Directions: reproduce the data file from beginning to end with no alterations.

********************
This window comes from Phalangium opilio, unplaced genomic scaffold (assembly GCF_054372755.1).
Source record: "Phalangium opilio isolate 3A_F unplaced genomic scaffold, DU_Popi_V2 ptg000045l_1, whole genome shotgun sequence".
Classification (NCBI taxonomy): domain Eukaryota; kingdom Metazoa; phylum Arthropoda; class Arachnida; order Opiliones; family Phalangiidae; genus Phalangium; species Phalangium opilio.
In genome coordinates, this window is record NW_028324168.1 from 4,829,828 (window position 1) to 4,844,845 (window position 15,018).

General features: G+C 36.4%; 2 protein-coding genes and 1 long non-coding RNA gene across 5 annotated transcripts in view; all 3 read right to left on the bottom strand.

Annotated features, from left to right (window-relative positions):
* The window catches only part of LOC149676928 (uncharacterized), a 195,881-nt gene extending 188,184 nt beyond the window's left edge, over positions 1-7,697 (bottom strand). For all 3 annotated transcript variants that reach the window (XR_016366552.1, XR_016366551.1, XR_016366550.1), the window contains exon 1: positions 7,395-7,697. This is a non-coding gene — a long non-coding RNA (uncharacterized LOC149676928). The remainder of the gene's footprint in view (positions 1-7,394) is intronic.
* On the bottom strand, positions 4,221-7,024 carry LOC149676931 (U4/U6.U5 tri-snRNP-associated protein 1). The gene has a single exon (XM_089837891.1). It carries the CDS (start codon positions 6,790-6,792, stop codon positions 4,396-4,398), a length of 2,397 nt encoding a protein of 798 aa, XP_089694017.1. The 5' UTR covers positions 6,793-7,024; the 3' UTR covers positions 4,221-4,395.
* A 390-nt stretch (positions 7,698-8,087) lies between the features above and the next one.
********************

This window comes from Phalangium opilio, unplaced genomic scaffold (assembly GCF_054372755.1).
Source record: "Phalangium opilio isolate 3A_F unplaced genomic scaffold, DU_Popi_V2 ptg000045l_1, whole genome shotgun sequence".
Classification (NCBI taxonomy): domain Eukaryota; kingdom Metazoa; phylum Arthropoda; class Arachnida; order Opiliones; family Phalangiidae; genus Phalangium; species Phalangium opilio.
In genome coordinates, this window is record NW_028324168.1 from 4,829,828 (window position 1) to 4,844,845 (window position 15,018).

General features: G+C 36.4%; 2 protein-coding genes and 1 long non-coding RNA gene across 5 annotated transcripts in view; all 3 read right to left on the bottom strand.

Annotated features, from left to right (window-relative positions):
* The window catches only part of LOC149676928 (uncharacterized), a 195,881-nt gene extending 188,184 nt beyond the window's left edge, over positions 1-7,697 (bottom strand). For all 3 annotated transcript variants that reach the window (XR_016366552.1, XR_016366551.1, XR_016366550.1), the window contains exon 1: positions 7,395-7,697. This is a non-coding gene — a long non-coding RNA (uncharacterized LOC149676928). The remainder of the gene's footprint in view (positions 1-7,394) is intronic.
* On the bottom strand, positions 4,221-7,024 carry LOC149676931 (U4/U6.U5 tri-snRNP-associated protein 1). The gene has a single exon (XM_089837891.1). It carries the CDS (start codon positions 6,790-6,792, stop codon positions 4,396-4,398), a length of 2,397 nt encoding a protein of 798 aa, XP_089694017.1. The 5' UTR covers positions 6,793-7,024; the 3' UTR covers positions 4,221-4,395.
* A 390-nt stretch (positions 7,698-8,087) lies between the features above and the next one.